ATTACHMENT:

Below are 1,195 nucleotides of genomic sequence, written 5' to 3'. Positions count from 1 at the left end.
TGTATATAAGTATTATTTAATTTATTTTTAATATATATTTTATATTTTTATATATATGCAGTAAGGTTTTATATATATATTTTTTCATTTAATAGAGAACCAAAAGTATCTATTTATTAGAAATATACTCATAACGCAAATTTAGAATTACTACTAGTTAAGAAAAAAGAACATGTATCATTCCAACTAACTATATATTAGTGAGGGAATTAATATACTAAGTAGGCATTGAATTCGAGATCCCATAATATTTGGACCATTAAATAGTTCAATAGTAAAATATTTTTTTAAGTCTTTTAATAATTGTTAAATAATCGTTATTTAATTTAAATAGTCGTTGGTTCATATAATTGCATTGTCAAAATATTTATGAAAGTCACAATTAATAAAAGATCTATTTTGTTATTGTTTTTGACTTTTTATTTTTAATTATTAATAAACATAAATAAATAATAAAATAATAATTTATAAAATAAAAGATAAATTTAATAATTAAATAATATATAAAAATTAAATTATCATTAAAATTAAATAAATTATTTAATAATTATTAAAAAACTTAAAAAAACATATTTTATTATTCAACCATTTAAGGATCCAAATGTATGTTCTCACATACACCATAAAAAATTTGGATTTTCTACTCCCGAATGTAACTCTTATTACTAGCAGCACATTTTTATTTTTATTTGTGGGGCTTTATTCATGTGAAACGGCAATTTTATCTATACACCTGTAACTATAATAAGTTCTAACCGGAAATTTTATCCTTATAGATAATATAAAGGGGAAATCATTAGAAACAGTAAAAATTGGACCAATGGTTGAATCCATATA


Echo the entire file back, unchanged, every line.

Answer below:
Below are 1,195 nucleotides of genomic sequence, written 5' to 3'. Positions count from 1 at the left end.
TGTATATAAGTATTATTTAATTTATTTTTAATATATATTTTATATTTTTATATATATGCAGTAAGGTTTTATATATATATTTTTTCATTTAATAGAGAACCAAAAGTATCTATTTATTAGAAATATACTCATAACGCAAATTTAGAATTACTACTAGTTAAGAAAAAAGAACATGTATCATTCCAACTAACTATATATTAGTGAGGGAATTAATATACTAAGTAGGCATTGAATTCGAGATCCCATAATATTTGGACCATTAAATAGTTCAATAGTAAAATATTTTTTTAAGTCTTTTAATAATTGTTAAATAATCGTTATTTAATTTAAATAGTCGTTGGTTCATATAATTGCATTGTCAAAATATTTATGAAAGTCACAATTAATAAAAGATCTATTTTGTTATTGTTTTTGACTTTTTATTTTTAATTATTAATAAACATAAATAAATAATAAAATAATAATTTATAAAATAAAAGATAAATTTAATAATTAAATAATATATAAAAATTAAATTATCATTAAAATTAAATAAATTATTTAATAATTATTAAAAAACTTAAAAAAACATATTTTATTATTCAACCATTTAAGGATCCAAATGTATGTTCTCACATACACCATAAAAAATTTGGATTTTCTACTCCCGAATGTAACTCTTATTACTAGCAGCACATTTTTATTTTTATTTGTGGGGCTTTATTCATGTGAAACGGCAATTTTATCTATACACCTGTAACTATAATAAGTTCTAACCGGAAATTTTATCCTTATAGATAATATAAAGGGGAAATCATTAGAAACAGTAAAAATTGGACCAATGGTTGAATCCATATA